I’ve been a bit of a gamer for a while and when I say a while, I mean from about 1985 from the age of four. I started with a “Dick Smith Wizzard” which was a rebadged VTech CreatiVision which was a second generation video game console. The games were very simple to say the least but my brother and I had a lot of fun playing it. We also had a very small collection of Game & Watch handheld games including Donkey Kong, Greenhouse, Lifeboat and Mario’s Cement Factory.
When that console went to heaven (and I can still remember like yesterday when I say the thin line of grey smoke coming out of a passive cooling vent and my subsequent horror) we had a Sega Master System for about a year before traversing over to the Nintendo Entertainment System and then owning every Nintendo console from there except the Game Boy and Virtual Boy (which probably doesn’t count since it was never released in Australia).
In amongst all of that, I still own an original Xbox that got a good work out with Burnout (a personal favourite) and Fight Night
This walk down memory lane got me thinking that we should be due for the current generation of consoles to bow out (gracefully or otherwise) and make way for the latest and greatest hardware. The Nintendo Wii has been on sale for three years, the PlayStation 3 for four years and the Xbox 360 has been around for just over five years (and I am sure Microsoft are wanting to cut the umbilical cord given the Red Ring of Death saga). At the very least, there should be some high level information on plans for the eighth generation of consoles.
Now if I were a sound effects guy, I’d be going for a brief silence followed by chirping crickets right about now.
Putting aside the GFC and the tough times that individuals and businesses alike endured, have we perhaps reached a stage where the generational cycle is slowing down? Certainly, there isn’t a requirement (at least for Microsoft and Sony) to exceed high definition graphics given that only high end computer monitors exceed the resolution of 1920 x 1080 pixels. The Nintendo Wii (probably best described as GameCube 2.0) is in a league of its own by foregoing high definition altogether in favour of motion interactive game play and cartoony graphics and being quite successful in reclaiming its dominance in the video game arena.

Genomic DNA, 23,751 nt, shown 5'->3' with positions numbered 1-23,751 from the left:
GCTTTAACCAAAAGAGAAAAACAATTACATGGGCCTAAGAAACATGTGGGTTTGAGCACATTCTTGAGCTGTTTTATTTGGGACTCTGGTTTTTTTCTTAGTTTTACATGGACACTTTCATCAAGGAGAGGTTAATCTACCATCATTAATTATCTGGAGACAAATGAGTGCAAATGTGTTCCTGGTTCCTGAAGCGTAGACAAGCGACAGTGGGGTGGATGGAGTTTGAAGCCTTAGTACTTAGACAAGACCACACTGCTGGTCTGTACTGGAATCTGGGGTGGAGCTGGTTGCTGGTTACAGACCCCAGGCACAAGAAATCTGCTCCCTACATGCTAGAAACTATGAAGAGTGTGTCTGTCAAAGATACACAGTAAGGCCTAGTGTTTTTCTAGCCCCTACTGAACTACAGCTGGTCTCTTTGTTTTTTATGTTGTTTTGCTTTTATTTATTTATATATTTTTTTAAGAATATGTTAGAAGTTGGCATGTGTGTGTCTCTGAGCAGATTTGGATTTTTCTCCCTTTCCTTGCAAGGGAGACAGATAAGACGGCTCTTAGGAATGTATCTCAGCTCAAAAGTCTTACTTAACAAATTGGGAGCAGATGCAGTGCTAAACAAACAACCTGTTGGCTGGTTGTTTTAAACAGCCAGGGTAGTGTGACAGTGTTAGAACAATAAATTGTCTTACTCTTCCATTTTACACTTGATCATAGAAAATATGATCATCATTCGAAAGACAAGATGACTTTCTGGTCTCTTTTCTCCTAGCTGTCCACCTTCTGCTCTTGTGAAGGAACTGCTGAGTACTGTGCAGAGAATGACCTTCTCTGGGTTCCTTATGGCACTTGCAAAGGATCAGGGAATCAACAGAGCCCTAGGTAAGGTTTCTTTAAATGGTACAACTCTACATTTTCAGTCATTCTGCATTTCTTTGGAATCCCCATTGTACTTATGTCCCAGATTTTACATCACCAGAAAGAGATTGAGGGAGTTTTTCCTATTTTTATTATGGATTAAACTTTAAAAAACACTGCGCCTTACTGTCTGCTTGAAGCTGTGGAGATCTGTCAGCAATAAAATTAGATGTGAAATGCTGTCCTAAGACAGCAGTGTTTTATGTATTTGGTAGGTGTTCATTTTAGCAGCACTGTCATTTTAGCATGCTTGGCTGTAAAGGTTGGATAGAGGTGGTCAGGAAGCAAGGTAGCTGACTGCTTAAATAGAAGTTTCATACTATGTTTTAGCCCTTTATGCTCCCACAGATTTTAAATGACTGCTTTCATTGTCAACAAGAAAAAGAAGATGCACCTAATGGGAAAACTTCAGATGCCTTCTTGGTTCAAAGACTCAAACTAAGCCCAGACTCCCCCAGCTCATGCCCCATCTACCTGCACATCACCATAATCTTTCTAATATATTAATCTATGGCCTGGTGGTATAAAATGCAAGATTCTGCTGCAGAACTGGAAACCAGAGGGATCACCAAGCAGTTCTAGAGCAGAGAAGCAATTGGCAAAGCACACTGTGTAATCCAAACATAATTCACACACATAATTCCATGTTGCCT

Are consoles sufficiently powerful to handle the demands of modern gaming for another five years? Have graphics taken a back seat to interactivity and quality gaming?
Microsoft and Sony are starting to test the waters with their motion sensor technologies after taking a cue from Nintendo’s success with the Wii. Project Natal, Microsoft’s attempt at controller-free interaction has been in the making for at least a year with a release sometime this year which will be followed closely by Sony’s yet unnamed offering. This may be an attempt on their part to prolong the life of these consoles and to try and recoup hardware development costs on subsequent game sales.
If there is going to be any further advance in graphics, the dead ringer would have to be a step into the third dimension similar to an increasing number of films being released in the last year or two. Whether or not the current generation of consoles can handle this feat remains to be seen. There has been some talk of stereoscopic 3D being supported on the PlayStation 3 by means of firmware update for the PlayStation 3 but the target of 2009 has come and gone with little more than the initial proof of concept in 2008.
3D visual experiences are starting to catch on not only for improved cinematic experiences (if only for digital projection instead of grubby film projection) and could provide the required catalyst for eighth generation consoles to commence development ahead of the most immersive gaming to date (despite what someone might say about Metroid Prime and the fact that I still haven’t bought it).